Most broadly, my research focuses on French literature, theory, and culture from the long nineteenth century and contemporary critical theory, with particular interests in the environmental humanities, human geography, race and empire, gender and sexuality, and biopolitics. I work primarily on novels from the French Second Empire and early Third Republic (1852-1914), though I conceive of the long nineteenth century as a period that continues today. My work is united by an interest in the politics and aesthetics of realist and naturalist novels and an inquiry into how the novel form allows for the mapping and remapping of a rapidly changing world. As Jed Esty has observed, "realisms are neither replicative of the real, nor unexperimental, nor bound entirely to national borders, nor antimodernist. The most apparently mimetic modes of narration still register an artistic impulse to transform the world as well as to imitate it" ("Realism Wars," 339). In my recent work (primarily my work on Émile Zola), I join scholars like Susan Harrow and Fredric Jameson in calling into question the divisions that have long structured critical understandings of realism and naturalism, such as György Lukács's "narration" and "description," and that have led to a failure to recognize the modern(ist) aspects of these works. Beyond the politics and aesthetics of the novel form, I am also increasingly interested in the politics of reading, a mode of reflection largely inspired by the work of Jacques Rancière. While attending carefully to historical and literary context, my work explores the political implications of reading the books I study, both then and now.
Mapping Prostitution: Sex, Space, and the Novel in Nineteenth-Century Paris
Mapping Prostitution: Sex, Space, and the Novel in Nineteenth-Century Paris examines the place of prostitution in male-authored French realist and naturalist novels from the later 19th century. It makes two central claims: first, it argues that authors like Huysmans and Zola plot prostitution in order to make their name by making sense of their space and time. By accounting for the ways in which these novels strategically localize working-class prostitutes—in narrative, in Paris, and in spaces of practice ranging from the brothel to the boulevard—the book shows that prostitution provided the map for negotiating modernity in the French imaginary. Second, I contend that while these novels most often plot the prostitute in the service of mastery—much as she is mapped by municipal authorities in order to safeguard sexual and social order—they abrade their own disciplinary logic by making visible and accessible the “clandestine” prostitutes the reglementarist system was designed to obscure. Drawing upon the work of Jacques Rancière and Michel de Certeau, I show that these novel prostitutes persistently evade or resist the mapping that would contain them as territory by “writing” back—and that the democratizing effects of this literary countermapping potentially extend beyond the bounds of the book, as the novels circulate indiscriminately to readers. The conclusion explores the book’s implications with respect to France’s politics of inclusion and exclusion by bringing 19th-century prostitution into dialogue with two distinct contexts: the French colonial expansion during the early Third Republic, and current debates over the reprisal of tolerated prostitution in France. Both then and now, I show, the prostitute’s body has been endowed with the capacity for delineating community by making subjective and geopolitical space, and for negotiating France’s place in the world.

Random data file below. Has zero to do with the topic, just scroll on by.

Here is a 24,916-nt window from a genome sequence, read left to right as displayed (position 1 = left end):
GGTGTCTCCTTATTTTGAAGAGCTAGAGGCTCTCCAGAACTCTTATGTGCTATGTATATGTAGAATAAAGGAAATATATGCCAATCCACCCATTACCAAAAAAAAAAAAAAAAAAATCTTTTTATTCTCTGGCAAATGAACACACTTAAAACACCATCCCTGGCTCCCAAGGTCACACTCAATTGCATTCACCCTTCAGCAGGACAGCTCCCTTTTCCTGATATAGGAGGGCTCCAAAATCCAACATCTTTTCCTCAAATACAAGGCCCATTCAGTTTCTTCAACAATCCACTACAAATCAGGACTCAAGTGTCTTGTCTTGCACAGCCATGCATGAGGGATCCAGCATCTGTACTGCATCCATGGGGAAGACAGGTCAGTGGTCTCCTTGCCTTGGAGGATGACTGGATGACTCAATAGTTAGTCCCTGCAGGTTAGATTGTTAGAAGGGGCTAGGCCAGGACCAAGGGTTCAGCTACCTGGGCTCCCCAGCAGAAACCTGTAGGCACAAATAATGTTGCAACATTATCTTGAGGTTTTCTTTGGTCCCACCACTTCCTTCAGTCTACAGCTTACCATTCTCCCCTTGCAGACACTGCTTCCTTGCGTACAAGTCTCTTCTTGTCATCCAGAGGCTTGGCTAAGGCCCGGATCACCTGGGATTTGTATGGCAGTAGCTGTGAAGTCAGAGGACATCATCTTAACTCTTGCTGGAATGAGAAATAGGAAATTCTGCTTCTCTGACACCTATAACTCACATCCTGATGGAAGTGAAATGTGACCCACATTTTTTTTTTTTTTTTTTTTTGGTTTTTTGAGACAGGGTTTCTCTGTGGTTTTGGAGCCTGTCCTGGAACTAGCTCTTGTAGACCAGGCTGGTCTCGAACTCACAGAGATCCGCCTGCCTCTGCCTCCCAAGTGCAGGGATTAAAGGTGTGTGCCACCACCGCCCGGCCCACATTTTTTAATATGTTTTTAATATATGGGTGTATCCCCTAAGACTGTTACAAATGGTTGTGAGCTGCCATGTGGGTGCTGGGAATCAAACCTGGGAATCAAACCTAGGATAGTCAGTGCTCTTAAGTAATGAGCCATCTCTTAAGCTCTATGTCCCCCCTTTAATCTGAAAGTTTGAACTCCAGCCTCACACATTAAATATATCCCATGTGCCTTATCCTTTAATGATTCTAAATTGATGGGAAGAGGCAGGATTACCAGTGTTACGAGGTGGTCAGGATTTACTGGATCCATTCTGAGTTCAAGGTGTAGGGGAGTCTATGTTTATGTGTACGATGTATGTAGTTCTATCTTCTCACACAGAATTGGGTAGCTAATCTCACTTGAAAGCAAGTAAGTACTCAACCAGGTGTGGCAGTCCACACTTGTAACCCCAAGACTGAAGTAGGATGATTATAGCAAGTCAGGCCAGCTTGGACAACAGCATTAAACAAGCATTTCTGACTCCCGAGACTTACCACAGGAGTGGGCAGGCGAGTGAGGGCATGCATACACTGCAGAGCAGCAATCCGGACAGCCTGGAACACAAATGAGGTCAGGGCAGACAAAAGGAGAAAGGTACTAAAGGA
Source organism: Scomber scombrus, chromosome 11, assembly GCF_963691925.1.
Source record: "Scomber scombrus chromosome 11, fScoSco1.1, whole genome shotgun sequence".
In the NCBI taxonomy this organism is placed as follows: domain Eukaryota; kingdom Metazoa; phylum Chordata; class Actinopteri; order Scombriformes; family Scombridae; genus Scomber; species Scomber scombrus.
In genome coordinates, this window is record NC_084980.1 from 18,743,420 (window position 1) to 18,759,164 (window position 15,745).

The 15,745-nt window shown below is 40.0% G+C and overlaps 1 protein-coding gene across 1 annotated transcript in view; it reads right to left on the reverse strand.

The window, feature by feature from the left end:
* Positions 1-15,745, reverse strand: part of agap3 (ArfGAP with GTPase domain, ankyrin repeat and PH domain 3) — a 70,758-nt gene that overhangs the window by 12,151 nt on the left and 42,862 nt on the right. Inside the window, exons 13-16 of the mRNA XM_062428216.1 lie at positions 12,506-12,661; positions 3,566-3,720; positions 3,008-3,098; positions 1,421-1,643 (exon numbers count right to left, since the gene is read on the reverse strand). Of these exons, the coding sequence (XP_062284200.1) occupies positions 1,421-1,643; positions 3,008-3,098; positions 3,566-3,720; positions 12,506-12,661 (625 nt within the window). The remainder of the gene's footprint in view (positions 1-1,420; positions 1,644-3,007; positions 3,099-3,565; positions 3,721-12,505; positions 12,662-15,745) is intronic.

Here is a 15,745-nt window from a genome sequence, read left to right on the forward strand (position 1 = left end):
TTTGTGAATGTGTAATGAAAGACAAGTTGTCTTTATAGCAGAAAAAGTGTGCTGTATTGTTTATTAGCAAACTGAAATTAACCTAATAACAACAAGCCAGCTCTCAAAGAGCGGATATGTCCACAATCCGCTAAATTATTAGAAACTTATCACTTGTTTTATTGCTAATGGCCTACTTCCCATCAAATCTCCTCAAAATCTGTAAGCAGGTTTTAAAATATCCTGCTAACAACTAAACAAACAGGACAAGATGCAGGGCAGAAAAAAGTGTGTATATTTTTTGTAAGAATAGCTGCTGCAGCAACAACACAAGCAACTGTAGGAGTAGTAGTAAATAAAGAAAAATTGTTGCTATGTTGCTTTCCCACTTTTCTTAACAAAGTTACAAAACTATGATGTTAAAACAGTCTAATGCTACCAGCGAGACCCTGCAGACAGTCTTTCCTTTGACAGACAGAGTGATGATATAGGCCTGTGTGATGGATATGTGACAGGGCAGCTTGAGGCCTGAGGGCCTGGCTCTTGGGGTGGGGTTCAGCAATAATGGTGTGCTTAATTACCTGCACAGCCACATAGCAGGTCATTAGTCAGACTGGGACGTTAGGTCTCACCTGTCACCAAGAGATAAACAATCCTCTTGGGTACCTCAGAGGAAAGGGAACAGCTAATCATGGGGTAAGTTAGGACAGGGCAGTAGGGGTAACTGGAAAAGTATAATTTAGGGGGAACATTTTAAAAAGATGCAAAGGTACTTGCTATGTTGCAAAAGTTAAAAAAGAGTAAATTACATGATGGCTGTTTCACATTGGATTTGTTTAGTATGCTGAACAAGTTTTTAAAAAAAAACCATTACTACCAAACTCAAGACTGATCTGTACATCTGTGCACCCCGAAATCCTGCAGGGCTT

Weathering Modernity: The Novel Climates of Nineteenth-Century France
The first book-length study of 19th-century French literature from the perspective of the environmental humanities, Weathering Modernity proposes that reading 19th-century French novels trains us to interpret our changing climate and helps us imagine ways to weather it. It advocates for understanding realist and naturalist novels as climate fictions: narratives of distributed agency and world-making, of human and nonhuman ecologies, and of increasingly intertwined natural and social histories. The book attends carefully to historical context but adopts an adaptive mode of reading that recognizes that we are still in the “long 19th century,” joining close literary analysis of canonical and understudied works from the 1830s-1900s with insights from 19th-century thought (histories of meteorology and climatology, positivism, determinism, evolution, Fourierism, capitalism) and from contemporary theories of agency (Bennett, Latour, Haraway), world systems and ecologies (Serres, Moore, Morton, Glissant), and the politics of reading (Rancière, Menely and Taylor). The book’s ten chapters are organized into two strata. The first (and longest) revises French literary history by attending to novel weather and reading climate as a natural, social, and narrative system that calls human agency into question. The second concludes by exploring the project’s broader implications with respect to the place of national literary studies in the academy and in public life, identifying how reading across geopolitical, temporal, and linguistic borders might help us weather the climate we have made.